One of the perks of working for the Jackson Hole Wildlife Foundation is that occasionally you get invited by local scientists to do really, really cool stuff! Case in point, this past weekend staff traveled into the Gros Ventre Range with a crew of researchers to briefly capture, study and release bighorn sheep. Witnessing a small helicopter carrying blindfolded, restrained sheep at one or two at a time is very cool! This might sound alarming to some, that sheep would be transported from location to location via helicopter, but be assured that the animals are caught in the shortest possible time, with the least amount of stress. Furthermore, the purpose for this “trip of a lifetime” is to conduct science that will ensure the long-term survival of this iconic species of the American West.
The Wyoming Game and Fish Department (WGFD) is continuing its multi-year research project on bighorn sheep in the Jackson Region. On December 10 and 11, 2016, 10 female bighorn sheep (previously fitted with radio collars) were captured for disease testing in an effort to learn more about their survival and migration patterns. Samples were collected to test for respiratory pathogens that can cause pneumonia. In addition, researchers from Dr. Kevin Monteith’s lab at Wyoming Cooperative Fish and Wildlife Research Unit at the University of Wyoming performed an ultrasound on each animal to measure body fat. This is a three-year study evaluating how body condition is related to pneumonia outbreaks.
The Jackson herd, which numbered 500 animals in the 1990s, has experienced two significant die-offs in recent years. In 2001, it was estimated that as many as 50% was lost due to a pneumonia outbreak and another estimated 30% lost again in 2011. Today it is estimated that the Jackson herd has climbed back to around 425 animals currently.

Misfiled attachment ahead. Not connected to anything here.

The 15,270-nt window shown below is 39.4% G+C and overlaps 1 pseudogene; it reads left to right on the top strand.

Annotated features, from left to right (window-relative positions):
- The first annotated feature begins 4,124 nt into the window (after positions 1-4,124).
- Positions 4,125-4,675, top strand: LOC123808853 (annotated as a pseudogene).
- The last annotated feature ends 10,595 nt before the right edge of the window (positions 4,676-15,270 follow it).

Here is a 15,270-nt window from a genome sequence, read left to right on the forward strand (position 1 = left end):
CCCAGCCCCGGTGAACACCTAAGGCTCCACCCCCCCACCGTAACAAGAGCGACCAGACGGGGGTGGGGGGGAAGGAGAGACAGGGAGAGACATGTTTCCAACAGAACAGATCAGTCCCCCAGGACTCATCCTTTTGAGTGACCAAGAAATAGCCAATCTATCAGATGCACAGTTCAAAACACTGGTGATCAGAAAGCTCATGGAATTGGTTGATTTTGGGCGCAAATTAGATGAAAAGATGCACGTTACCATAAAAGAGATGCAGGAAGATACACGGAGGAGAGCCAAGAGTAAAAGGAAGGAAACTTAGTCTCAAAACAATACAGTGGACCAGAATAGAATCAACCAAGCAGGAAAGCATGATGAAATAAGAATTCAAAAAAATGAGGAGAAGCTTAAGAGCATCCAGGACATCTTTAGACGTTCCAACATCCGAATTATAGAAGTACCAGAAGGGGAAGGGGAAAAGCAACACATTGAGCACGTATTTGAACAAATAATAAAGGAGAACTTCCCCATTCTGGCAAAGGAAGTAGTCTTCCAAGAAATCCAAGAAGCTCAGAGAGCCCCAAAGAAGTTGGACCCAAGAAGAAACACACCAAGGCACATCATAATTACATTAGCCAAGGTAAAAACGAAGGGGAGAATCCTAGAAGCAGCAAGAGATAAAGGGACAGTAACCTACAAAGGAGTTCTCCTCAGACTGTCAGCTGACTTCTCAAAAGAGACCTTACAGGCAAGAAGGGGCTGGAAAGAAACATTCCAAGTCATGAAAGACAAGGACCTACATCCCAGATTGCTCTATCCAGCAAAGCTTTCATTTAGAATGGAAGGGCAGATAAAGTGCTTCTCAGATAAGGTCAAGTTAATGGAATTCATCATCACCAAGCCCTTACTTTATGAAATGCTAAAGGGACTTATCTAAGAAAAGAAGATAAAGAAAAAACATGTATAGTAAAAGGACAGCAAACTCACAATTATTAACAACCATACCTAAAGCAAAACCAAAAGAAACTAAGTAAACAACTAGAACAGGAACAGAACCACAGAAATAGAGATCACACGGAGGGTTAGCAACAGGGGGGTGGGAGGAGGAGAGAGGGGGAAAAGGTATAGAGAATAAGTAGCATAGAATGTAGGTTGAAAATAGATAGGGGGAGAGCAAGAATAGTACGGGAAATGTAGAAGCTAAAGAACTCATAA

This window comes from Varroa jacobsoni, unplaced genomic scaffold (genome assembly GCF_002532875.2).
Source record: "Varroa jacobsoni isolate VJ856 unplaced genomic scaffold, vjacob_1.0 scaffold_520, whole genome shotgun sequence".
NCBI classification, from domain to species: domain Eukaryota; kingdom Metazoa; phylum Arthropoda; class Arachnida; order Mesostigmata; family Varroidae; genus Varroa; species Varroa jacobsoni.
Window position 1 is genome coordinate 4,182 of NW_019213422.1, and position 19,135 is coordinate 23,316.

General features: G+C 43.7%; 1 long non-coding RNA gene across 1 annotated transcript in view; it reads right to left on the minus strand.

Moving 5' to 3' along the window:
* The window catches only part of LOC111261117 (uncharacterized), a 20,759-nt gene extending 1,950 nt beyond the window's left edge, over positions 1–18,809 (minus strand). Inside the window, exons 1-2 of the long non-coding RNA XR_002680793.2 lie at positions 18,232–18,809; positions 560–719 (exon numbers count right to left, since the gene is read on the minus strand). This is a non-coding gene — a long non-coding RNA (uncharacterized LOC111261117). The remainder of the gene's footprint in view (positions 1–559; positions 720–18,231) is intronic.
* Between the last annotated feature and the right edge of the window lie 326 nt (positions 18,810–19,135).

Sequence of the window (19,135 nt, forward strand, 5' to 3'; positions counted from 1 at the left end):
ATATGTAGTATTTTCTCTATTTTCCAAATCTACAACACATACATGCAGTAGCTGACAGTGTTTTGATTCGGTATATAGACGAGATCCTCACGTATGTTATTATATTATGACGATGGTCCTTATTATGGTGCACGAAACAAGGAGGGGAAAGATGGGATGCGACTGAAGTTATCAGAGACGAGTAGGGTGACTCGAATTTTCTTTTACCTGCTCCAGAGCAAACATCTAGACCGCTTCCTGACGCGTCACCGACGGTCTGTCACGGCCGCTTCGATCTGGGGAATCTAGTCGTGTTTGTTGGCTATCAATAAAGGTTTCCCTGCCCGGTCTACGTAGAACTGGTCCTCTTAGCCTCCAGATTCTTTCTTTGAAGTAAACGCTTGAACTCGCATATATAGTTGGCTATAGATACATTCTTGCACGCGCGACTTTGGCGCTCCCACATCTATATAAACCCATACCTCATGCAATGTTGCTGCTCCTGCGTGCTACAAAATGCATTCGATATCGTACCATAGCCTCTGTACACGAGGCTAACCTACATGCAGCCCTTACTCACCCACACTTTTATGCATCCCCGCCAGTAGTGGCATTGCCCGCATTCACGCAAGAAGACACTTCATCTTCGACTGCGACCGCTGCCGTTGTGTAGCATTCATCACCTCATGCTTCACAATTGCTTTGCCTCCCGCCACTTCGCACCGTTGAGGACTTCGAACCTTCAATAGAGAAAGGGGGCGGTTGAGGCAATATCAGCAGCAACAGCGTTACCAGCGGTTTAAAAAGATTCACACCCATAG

By monitoring individual female bighorn sheep (ewes) through time, researchers are assessing nutritional condition, pneumonia infection, and linking those data to reproductive performance, survival, and nutritional condition in subsequent seasons. At a minimum, they hope to begin to shed light on the complex interactions in the population dynamics of bighorn sheep and help identify possible management alternatives to reduce probability of pneumonia die-offs. For this specific research project, approximately 20 ewes have been collared. During the first three years of this project, biologists are expecting to recapture these same individual sheep each spring and fall to perform the same round of tests and evaluations. The team will go out again in March 2017, and attempt to catch more of their collared ewes to ascertain pregnancy and other health conditions.
JHWF staff is grateful to have been included in this project over the weekend and we thank the WGFD and Wyoming Cooperative Fish and Wildlife Research Unit for allowing us to see first-hand the efforts involved in conducting field research on bighorn sheep. We also thank all those involved for continuing to support wild sheep conservation efforts — you are doing excellent work!
View an image gallery of the work here.
Bighorn Sheep Surveillance. (2016, March). Wyoming Game and Fish Department: Jackson Region Monthly Newsletter, 1. Retrieved December 13, 2016, from https://wgfd.wyo.gov/WGFD/media/content/PDF/Regional Offices/Jackson/2016_Mar_Jackson.pdf
Interview with Aly Courtemanch, Wildlife Biologist with Wyoming Game and Fish Department [Telephone interview]. (2016, December 13).
Koshmrl, M. (2015, March 25). Bighorns get their checkup. Jackson Hole News & Guide.
Nutritional dynamics and interactions with disease in bighorn sheep. (n.d.). Retrieved December 13, 2016, from http://wyocoopunit.org/projects/nutritional-dynamics-and-interactions-with-disease-in-bighorn-sheep.